Commentary: North Korea remains a rogue nation

Once again, the communist government in North Korea has chosen to call attention to itself by its bizarre behavior.

The sentencing of American journalists Euna Lee and Laura Ling to 12 years in prison by a court in North Korea is part of its tiresome pattern of taking provocative actions in hopes of reaping a tangible benefit for the country's communist leaders.

Ms. Lee and Ms. Ling have become international pawns at a time when North Korea is engaged in a dangerous standoff with the United States and other countries over its nuclear weapons arsenal and a series of reckless missile tests. The timing suggests that Pyongyang is deliberately creating an international incident to gain leverage with its adversaries.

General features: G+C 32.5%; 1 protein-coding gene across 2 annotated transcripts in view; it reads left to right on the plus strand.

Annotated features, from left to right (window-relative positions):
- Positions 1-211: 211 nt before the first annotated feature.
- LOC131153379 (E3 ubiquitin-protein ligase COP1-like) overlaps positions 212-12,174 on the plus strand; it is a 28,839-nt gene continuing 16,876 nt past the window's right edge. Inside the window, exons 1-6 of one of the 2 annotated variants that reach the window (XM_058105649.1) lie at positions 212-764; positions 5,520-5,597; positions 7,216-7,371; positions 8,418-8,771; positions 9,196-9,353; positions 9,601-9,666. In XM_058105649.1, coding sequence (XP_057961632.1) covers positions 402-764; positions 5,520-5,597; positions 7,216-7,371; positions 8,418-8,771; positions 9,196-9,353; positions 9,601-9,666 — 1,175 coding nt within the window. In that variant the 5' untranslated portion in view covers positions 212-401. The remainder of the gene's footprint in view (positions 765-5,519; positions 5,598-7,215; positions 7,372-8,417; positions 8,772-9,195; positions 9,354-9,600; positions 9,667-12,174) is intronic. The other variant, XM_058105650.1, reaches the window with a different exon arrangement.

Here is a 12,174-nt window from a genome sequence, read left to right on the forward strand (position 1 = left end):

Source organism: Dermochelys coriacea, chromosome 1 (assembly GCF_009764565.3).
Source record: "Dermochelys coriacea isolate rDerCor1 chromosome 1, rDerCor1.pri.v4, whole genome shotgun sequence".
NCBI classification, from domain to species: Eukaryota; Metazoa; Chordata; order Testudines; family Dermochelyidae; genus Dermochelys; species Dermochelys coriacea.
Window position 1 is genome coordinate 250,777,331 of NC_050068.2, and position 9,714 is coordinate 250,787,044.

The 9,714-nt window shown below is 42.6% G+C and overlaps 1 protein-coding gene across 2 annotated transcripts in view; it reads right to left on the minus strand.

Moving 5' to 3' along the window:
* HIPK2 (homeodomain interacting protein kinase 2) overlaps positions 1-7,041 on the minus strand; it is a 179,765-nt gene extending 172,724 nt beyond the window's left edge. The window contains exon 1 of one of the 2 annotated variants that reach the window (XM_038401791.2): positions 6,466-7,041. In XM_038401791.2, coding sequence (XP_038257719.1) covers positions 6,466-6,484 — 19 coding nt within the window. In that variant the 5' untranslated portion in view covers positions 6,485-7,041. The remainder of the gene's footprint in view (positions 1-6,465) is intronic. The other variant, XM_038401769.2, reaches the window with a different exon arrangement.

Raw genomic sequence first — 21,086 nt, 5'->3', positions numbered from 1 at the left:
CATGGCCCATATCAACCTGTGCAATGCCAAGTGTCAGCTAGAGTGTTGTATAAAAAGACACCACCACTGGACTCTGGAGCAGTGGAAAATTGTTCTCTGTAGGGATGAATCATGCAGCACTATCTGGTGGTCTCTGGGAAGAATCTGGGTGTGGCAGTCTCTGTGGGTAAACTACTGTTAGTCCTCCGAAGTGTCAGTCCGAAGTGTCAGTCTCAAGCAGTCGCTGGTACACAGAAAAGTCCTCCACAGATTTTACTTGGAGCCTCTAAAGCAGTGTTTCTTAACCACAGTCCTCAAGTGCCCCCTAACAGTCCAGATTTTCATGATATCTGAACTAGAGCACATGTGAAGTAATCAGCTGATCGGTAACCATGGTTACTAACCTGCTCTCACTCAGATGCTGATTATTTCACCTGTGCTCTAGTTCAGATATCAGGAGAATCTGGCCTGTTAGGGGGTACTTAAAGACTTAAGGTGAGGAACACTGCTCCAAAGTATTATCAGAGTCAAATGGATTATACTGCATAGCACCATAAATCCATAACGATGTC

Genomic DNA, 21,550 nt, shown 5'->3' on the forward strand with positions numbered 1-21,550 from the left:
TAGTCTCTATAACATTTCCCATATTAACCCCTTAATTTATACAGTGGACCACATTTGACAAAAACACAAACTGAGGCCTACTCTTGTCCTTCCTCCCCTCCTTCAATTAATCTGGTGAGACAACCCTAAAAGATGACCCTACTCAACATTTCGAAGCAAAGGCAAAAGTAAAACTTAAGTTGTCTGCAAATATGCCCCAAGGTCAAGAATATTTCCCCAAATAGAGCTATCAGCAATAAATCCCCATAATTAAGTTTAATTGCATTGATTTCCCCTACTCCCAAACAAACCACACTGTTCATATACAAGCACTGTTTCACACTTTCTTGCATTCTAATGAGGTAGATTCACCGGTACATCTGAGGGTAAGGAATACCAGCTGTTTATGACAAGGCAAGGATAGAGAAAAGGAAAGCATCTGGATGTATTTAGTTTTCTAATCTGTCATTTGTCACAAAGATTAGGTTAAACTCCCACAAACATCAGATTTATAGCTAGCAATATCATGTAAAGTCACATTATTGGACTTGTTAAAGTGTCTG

The journalists, who were working for former Vice President Al Gore's Current TV, a cable media outlet, were arrested March 17 by guards near the China-North Korea border and held practically incommunicado for nearly three months. They were then tried and convicted in secret proceedings on charges of illegally crossing the border and committing an unspecified "grave crime."

The court's verdict cannot be appealed. That means the only possibility for freedom is to deal with the government.

Despite this outrageous behavior, the Obama administration has correctly refrained from name-calling and finger-pointing in hopes of securing the release of the two women by diplomacy. No need to make matters worse if the women can win their freedom without significant delay.

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